Hepatitis D should be considered as a possibility in anyone who has evidence of HBV infection, especially if they have sever hepatitis B. The diagnosis of Hepatitis D is made on the basis of serologic tests for antibodies to the delta antigen. This test can be done by RIA or EIA. The Anti-D antibodies show up in the acute phase of both the superinfection and coinfection clinical patterns. Reverse transcription PCR is another possibility for detecting HDV virema – PCR is the most sensitive method to diagnose HDV.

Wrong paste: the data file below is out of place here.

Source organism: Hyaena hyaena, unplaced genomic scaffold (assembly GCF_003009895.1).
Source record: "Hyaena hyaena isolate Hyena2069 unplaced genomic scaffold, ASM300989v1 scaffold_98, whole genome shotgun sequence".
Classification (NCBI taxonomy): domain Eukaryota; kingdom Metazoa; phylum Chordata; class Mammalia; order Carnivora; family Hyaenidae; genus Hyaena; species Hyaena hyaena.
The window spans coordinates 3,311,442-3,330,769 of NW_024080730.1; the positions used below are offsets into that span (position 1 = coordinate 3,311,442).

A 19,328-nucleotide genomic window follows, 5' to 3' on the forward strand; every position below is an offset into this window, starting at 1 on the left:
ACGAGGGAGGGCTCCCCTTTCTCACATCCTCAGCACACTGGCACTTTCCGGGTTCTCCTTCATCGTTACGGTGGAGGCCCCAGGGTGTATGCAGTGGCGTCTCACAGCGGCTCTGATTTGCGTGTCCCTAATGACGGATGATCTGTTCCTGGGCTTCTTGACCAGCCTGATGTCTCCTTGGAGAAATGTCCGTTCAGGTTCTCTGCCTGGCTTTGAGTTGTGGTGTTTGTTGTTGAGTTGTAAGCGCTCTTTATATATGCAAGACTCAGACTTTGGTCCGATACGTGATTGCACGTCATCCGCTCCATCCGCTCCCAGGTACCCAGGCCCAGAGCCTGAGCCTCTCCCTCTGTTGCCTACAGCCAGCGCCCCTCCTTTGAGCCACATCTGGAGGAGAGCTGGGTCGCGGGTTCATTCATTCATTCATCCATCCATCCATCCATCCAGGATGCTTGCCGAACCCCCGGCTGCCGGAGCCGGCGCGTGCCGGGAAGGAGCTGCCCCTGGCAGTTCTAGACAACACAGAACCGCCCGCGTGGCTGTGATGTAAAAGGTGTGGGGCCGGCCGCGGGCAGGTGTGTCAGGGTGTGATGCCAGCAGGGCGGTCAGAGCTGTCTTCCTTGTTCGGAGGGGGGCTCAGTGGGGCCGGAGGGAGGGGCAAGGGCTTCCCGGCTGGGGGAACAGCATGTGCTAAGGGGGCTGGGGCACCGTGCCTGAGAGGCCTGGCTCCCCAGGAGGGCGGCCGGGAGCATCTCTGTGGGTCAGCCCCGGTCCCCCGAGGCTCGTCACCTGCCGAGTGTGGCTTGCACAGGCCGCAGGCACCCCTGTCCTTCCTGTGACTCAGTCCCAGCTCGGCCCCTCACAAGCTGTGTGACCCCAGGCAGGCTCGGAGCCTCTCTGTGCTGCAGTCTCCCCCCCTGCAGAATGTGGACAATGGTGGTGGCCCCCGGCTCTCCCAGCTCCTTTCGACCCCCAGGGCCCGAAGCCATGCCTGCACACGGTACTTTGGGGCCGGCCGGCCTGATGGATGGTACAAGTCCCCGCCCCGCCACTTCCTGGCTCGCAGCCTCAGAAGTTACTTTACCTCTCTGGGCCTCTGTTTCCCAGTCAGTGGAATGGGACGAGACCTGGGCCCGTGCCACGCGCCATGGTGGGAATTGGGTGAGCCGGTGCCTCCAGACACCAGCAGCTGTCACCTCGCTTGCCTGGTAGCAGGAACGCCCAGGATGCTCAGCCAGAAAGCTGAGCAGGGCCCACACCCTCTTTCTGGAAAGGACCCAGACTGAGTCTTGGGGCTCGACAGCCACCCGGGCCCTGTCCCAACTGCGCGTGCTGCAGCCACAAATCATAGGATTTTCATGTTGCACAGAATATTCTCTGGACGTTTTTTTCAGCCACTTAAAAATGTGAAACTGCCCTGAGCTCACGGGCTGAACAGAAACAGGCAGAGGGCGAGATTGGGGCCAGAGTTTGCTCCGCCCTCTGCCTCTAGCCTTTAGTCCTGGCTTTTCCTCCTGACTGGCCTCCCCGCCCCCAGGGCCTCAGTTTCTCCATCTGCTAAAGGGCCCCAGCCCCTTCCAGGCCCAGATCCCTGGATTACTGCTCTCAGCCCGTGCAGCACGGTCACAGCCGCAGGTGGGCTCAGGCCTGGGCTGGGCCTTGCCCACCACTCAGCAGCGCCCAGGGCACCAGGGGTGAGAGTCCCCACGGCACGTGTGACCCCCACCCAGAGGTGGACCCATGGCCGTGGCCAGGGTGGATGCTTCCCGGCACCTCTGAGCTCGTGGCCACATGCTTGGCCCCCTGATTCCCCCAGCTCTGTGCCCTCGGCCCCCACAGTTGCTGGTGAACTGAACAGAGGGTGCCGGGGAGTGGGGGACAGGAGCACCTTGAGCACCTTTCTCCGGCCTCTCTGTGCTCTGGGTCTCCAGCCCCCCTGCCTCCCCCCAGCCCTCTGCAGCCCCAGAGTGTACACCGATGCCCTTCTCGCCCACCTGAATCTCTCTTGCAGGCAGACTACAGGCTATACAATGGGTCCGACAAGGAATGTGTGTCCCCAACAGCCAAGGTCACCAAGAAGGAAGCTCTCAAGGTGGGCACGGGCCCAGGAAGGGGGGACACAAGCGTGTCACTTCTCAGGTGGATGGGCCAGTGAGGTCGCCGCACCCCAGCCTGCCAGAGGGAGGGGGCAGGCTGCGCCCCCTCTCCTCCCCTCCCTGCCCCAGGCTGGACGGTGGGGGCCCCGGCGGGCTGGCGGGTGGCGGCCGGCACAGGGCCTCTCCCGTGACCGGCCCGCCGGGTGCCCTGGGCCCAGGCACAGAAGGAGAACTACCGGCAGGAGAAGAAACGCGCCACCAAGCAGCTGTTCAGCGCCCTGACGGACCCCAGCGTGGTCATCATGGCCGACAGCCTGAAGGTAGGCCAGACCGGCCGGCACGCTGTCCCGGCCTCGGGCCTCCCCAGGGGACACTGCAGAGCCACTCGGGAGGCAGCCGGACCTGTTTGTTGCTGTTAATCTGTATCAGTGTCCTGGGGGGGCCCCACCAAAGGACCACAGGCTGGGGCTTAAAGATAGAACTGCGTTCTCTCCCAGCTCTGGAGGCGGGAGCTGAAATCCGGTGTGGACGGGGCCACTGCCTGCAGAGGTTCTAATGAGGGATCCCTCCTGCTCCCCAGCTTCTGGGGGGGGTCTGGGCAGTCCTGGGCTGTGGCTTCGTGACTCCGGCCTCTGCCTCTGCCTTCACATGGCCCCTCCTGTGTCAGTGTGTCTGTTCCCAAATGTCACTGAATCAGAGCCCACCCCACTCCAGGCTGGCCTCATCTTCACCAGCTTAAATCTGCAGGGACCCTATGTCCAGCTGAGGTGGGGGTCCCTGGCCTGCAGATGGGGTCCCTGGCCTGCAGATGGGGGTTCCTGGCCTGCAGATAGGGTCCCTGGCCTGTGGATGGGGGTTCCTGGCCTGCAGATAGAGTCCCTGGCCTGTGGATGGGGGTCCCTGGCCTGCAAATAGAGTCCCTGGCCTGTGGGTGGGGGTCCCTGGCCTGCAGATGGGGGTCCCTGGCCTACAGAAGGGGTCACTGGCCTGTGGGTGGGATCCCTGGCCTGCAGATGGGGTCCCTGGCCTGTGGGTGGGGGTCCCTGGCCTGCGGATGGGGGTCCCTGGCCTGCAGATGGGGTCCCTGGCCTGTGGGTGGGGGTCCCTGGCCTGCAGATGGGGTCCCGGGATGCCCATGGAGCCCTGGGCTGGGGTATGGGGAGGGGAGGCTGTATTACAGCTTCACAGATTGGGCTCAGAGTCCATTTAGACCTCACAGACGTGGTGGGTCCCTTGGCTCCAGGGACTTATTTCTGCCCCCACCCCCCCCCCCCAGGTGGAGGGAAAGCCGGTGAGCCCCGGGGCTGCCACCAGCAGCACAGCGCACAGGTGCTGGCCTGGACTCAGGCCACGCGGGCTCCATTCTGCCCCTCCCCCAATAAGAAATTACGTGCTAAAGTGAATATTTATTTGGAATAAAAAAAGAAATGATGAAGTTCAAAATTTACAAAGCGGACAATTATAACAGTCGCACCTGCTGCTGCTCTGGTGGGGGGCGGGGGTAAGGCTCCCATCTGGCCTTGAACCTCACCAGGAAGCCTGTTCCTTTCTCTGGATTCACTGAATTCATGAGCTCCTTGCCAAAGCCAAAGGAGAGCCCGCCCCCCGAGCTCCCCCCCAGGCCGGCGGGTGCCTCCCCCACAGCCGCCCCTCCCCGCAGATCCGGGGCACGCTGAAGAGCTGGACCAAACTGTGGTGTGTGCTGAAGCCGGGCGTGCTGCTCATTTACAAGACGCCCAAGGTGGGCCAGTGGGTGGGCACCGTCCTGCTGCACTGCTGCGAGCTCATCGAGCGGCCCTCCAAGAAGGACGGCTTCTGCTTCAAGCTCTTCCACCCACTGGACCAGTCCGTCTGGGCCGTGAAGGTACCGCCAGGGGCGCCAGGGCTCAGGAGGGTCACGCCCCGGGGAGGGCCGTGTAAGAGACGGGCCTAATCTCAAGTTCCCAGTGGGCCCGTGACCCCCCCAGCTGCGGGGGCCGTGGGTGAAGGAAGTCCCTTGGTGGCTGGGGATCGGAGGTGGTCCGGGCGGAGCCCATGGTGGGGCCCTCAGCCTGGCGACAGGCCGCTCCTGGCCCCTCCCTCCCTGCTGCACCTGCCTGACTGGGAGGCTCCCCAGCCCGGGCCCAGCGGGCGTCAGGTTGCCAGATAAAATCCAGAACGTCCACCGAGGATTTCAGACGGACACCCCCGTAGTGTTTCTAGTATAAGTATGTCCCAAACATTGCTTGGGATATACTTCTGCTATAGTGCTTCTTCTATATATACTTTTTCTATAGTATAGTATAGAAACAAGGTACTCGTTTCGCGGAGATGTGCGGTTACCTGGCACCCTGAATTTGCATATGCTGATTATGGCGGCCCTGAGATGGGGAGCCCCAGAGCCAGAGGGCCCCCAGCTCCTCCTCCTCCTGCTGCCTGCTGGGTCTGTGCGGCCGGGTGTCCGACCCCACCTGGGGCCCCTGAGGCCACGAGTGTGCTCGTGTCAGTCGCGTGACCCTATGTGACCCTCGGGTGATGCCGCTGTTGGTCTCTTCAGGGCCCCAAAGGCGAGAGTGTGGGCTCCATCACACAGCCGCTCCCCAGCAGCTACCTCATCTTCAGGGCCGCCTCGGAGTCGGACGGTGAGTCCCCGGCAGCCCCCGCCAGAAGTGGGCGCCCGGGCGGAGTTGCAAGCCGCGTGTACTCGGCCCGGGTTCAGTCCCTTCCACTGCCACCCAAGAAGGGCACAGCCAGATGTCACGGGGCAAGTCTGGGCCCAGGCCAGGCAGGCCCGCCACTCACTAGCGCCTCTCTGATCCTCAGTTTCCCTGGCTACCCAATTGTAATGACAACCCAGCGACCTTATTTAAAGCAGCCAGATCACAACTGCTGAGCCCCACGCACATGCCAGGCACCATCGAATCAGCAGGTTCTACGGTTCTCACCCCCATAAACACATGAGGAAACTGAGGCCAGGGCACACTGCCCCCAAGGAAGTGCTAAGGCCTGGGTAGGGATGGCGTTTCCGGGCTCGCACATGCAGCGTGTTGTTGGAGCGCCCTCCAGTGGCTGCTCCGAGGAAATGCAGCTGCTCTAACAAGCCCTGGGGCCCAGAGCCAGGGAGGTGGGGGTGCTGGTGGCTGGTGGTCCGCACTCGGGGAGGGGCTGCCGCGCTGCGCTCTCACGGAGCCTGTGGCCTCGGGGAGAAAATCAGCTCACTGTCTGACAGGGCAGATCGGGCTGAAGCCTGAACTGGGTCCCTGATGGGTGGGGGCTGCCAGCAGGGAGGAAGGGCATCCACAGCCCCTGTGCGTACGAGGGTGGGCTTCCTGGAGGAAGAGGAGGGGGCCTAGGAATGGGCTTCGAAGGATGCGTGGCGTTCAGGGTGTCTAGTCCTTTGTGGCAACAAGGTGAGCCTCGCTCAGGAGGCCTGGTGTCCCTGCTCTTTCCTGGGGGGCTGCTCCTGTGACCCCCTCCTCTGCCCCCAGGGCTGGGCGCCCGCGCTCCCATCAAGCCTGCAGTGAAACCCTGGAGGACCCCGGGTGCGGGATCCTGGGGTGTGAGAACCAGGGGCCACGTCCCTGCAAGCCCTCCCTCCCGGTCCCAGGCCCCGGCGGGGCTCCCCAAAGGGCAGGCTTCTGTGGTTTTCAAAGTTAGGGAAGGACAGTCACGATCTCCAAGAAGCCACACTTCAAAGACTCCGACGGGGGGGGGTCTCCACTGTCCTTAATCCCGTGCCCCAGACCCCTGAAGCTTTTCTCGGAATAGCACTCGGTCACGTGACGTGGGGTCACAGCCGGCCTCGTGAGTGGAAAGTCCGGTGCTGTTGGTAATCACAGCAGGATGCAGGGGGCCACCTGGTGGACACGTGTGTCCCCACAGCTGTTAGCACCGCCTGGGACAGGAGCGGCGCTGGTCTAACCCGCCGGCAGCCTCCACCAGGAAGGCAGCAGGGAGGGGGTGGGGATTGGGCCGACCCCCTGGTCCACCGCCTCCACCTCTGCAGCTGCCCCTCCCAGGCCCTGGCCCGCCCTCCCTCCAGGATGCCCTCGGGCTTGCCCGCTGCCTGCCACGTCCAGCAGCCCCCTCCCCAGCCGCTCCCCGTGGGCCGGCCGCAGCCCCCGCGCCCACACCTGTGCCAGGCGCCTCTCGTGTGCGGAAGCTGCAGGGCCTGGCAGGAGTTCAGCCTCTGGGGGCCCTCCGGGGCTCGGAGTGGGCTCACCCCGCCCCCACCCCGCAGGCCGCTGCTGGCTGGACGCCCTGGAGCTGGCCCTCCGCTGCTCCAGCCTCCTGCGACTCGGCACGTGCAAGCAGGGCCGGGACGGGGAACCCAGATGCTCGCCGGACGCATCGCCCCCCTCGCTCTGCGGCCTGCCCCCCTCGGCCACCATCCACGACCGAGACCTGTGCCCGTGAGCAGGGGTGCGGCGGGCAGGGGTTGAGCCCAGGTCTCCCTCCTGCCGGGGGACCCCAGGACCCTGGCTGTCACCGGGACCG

Unfortunately, there is no specific treatment for type D hepatitis. One treatment that was tried was immunosuppressive therapy but that was found to be ineffective. Low and moderate does of interferon-alpha has shown to have an inhibitory effect on HDV replication, but like interferon treatment for general HBV, the beneficial effects of the treatment were transitory. One recent study, by Lau et. al, showed that a very high dose of interferon given over 12 years can effectively cure someone with HDV/HBV infection. More study is needed in this area, however. As a last resort, orthotopic liver transplant has been relatively successful for treating fulminant acute and end-stage chronic hepatitis D. In fact there is evidence that liver transplant is more helpful in patients with HDV-HBV coinfection than in patients with just HBV.
"Ten Surgeons in Pink Transplant a Liver" Xavier Cugat